Canucks fans were sitting close to their phones on Monday afternoon, with the trade deadline upon us it had many fans wondering if Nikolay Goldobin would be swapped for a similar skilled player in a sour situation. Instead, they were we in for a surprise when it was announced that the Canucks had moved on from Erik Gudbranson instead.
At this point in the season the Vancouver Canucks have now moved on from Michael Del Zotto and Erik Gudbranson, two of the players that were going to be roadblocks for this defence core as the Canucks move forward in this part of the rebuild. Erik Gudbranson came to Vancouver with significant fanfare, with time the term “captain material” even thrown around multiple times by Canucks management. By all accounts, the front office was confident that they had found that big, right shot defenceman that every team needs in a deep playoff run.
Then he started playing.
It quickly became evident that the NHL had passed him by; speed and skill was taking over for size and grit and Erik Gudbranson was unable to evolve in lock-step with the rest of the league. The unnecessary icings, countless boxed breakout passes and dashingly handsome postgame interviews were becoming more common in Vancouver than rain in October.
When Gudbranson arrived in Vancouver he was only months away from a tough six game playoff series loss to the New York Islanders, in those six games Guddy averaged 26:54 of ice time and was leaned upon to be the number one defenceman during that playoff series.
Gudbranson was initially paired with Ben Hutton when he arrived in Vancouver in a combo that appeared to have all the makings of a competitive NHL second pairing. Hutton was coming off a good rookie campaign that saw him put up 25 points in 75 games.
It seemed like a match made in heaven, a puck moving young left handed defenceman paired up with the rugged, right shot, defensive defenceman who can bomb a 103mph slapshot as the icing on the cake.
In Gudbranson’s first season he was only healthy for 30 games, and in those 30 games he was paired up with Ben Hutton 85.2% of the time in five on five situations. This had to limit the potential for growth in Ben Hutton’s game as that season he saw a noticeable drop in five on five scoring, dropping down to only eight points in 71 games, compared to his rookie season that saw him stack up 18 points five on five points in 75 games.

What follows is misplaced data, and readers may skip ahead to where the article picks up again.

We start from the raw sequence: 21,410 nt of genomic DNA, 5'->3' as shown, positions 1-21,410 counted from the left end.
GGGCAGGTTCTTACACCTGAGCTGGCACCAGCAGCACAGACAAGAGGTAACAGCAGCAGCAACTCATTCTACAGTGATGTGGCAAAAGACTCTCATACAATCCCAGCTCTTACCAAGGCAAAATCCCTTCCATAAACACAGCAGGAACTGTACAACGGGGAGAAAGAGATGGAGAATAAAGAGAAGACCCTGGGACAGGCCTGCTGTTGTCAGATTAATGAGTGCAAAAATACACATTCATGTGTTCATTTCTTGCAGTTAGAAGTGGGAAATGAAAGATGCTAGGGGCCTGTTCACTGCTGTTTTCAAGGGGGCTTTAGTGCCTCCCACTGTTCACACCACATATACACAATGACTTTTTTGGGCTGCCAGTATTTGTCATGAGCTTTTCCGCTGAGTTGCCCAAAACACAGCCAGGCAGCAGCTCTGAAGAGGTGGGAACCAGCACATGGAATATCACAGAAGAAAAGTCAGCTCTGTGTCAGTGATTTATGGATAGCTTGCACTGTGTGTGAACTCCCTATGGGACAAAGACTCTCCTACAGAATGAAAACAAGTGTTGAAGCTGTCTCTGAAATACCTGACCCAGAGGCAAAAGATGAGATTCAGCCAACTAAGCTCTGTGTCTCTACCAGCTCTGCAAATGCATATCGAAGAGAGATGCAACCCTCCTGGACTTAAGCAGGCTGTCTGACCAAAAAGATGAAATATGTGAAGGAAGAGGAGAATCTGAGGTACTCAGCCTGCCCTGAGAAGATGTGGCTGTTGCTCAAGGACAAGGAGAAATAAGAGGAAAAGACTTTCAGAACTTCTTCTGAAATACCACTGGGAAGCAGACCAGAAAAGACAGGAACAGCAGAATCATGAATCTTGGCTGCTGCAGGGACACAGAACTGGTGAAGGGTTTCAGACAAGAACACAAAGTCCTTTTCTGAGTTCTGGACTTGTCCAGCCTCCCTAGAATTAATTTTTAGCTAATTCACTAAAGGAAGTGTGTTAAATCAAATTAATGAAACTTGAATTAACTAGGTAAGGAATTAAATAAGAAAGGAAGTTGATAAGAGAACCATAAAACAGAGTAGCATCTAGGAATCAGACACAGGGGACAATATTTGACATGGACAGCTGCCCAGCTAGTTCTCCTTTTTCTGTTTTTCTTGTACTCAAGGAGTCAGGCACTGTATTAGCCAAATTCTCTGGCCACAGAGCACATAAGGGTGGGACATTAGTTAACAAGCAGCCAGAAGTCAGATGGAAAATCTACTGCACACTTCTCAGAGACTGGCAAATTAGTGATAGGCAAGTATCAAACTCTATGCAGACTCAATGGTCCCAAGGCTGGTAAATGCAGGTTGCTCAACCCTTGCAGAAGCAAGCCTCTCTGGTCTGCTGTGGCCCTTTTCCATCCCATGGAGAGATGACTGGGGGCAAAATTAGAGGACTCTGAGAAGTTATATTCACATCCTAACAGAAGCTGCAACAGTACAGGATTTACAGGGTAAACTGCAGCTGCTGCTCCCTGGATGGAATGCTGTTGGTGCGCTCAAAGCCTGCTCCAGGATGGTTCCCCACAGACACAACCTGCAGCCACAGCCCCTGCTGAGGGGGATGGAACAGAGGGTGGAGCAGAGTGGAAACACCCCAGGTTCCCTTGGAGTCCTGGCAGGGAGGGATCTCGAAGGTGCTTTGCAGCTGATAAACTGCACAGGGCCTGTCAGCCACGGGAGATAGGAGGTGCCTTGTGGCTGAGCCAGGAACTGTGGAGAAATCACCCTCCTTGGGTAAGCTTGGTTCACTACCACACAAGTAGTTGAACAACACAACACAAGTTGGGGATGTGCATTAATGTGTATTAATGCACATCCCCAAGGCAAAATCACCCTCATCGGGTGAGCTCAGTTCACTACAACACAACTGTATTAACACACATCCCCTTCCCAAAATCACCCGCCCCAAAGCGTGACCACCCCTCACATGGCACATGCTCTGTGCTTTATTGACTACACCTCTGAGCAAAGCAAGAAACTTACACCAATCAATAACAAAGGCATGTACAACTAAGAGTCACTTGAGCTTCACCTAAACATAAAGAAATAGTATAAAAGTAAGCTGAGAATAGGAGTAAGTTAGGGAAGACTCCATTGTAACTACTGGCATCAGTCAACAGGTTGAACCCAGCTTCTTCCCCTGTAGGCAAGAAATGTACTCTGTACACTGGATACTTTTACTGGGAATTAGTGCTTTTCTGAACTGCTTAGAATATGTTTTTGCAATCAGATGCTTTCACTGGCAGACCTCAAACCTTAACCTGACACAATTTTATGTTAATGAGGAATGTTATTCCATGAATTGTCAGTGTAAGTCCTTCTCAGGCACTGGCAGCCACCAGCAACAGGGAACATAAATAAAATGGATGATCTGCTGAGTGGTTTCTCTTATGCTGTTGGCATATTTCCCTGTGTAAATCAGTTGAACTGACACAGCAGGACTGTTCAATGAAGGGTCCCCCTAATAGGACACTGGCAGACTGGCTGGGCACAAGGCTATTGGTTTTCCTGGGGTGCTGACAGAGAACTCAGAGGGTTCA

This was noticeable in the Goals For/Against ratio where the Gudbranson-Hutton pairing allowed a total of 68 five on five goals in 1225 minutes (an average of 3.33 goals against per 60 minutes) over a three-year period. When Ben Hutton was taken away from Gudbranson he saw his goals-against total drop down to two goals per 60 minutes. You can actually extend the differential even more when you include powerplay and penalty kill instead of only looking at even strength play.
But I’m a positive guy, so… let’s not do that.
Sure, Erik Gudbranson was a good guy in the room, and I’m sure he was a great guy to have on the road for the single Canuck players too. The problem was simply that the game has evolved and he simply couldn’t keep up. Players of Gudbranson’s ilk are on the brink of extinction and finally the Canucks have moved on from him and his contract. Tanner Pearson brings the possibility of some depth scoring and if Luke Schenn’s first game against Anaheim was any indication, they may actually be better with Schenn in and Gudbranson out.
There are already some names that are in the Canucks system that could show promise to be NHL level defencemen.
There has to be AT LEAST 2-3 NHLers on this list right? Mix them up with Stetcher, Hutton and a few more defencemen in the 2019 Draft and we got ourselves a defence core!
— Chris Faber 🤙🔥🎤 (@ChrisFaber39) February 27, 2019
The Canucks need to keep stocking the shelves with defencemen who have top four upside, when the time of the 2019 draft rolls around my hope would be that they will target that position in the first two rounds, all things being equal. Obviously, there will be a lot more time to think about these things once the order of the first round is determined.
If this team can make a move involving Brandon Sutter in the offseason to make room for the Hockey Gaud to step in, this team will look drastically different next season. Moving on from Michael Del Zotto was a good start and now parting ways with Erik Gudbranson is another necessary step into the future. The only way to move forward was to break up a group of defencemen that simply wasn’t getting the job done. Now the next step is to go out and sign another defenceman named Erik.